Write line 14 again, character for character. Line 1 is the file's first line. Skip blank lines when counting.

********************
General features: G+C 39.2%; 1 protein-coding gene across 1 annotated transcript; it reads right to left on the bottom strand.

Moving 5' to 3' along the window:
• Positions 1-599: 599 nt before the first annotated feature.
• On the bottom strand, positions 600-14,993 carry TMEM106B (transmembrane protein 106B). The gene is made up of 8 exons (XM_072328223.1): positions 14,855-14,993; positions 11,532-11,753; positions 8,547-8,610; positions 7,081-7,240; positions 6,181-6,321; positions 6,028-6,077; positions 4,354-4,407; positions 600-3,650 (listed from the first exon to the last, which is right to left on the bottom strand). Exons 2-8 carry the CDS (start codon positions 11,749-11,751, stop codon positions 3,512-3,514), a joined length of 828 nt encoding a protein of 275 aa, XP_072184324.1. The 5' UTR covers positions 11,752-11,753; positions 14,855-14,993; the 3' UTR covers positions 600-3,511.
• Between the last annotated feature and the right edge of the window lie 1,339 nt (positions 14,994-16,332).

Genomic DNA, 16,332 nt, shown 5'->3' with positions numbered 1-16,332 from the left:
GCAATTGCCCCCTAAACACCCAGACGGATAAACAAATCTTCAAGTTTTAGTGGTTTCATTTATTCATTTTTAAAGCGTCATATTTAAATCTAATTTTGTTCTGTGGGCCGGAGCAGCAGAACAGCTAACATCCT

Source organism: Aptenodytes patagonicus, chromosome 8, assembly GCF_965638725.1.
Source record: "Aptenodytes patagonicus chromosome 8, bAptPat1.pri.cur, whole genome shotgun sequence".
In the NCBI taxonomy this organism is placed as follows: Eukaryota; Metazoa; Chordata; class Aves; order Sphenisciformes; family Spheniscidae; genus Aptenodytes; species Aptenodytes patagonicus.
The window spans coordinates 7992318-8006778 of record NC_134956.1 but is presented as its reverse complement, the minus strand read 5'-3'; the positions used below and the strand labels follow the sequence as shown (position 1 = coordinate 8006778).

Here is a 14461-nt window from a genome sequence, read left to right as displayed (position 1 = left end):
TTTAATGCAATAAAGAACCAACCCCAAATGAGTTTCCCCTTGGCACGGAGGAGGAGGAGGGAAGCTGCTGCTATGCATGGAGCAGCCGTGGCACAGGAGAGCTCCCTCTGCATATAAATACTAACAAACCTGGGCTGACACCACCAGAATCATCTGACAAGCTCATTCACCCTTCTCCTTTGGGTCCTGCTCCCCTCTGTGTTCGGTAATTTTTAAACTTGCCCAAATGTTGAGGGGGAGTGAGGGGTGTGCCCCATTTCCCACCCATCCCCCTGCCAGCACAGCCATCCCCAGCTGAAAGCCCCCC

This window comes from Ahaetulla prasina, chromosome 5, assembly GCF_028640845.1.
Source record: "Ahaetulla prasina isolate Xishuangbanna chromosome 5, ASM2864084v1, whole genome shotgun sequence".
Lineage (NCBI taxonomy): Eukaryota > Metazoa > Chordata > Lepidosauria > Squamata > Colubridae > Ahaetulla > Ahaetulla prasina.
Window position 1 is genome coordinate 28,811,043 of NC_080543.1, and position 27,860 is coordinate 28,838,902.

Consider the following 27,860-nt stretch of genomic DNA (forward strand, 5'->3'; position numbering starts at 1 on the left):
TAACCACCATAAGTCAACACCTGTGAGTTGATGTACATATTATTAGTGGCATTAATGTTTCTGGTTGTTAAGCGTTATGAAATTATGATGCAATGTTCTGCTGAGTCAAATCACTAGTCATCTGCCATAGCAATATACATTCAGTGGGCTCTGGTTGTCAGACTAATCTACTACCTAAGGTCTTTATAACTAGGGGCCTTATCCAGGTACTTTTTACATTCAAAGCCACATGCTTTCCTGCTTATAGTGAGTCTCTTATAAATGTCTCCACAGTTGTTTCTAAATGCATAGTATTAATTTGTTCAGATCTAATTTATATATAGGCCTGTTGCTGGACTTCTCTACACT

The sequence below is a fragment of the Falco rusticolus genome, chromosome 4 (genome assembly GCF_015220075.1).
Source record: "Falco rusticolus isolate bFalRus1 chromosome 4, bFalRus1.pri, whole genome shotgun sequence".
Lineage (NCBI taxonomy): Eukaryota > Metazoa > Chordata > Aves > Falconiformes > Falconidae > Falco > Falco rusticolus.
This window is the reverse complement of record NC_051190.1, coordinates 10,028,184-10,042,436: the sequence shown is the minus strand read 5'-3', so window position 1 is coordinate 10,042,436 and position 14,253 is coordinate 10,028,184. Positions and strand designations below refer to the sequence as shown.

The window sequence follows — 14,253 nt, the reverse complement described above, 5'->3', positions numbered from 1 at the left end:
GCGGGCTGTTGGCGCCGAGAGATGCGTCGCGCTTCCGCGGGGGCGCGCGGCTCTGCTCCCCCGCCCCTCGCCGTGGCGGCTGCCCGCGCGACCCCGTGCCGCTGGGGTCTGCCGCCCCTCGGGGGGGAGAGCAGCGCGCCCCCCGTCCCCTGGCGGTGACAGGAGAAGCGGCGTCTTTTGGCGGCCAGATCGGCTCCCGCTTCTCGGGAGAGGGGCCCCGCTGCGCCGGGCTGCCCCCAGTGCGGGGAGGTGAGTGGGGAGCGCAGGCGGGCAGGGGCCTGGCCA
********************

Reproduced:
This window comes from Ahaetulla prasina, chromosome 5, assembly GCF_028640845.1.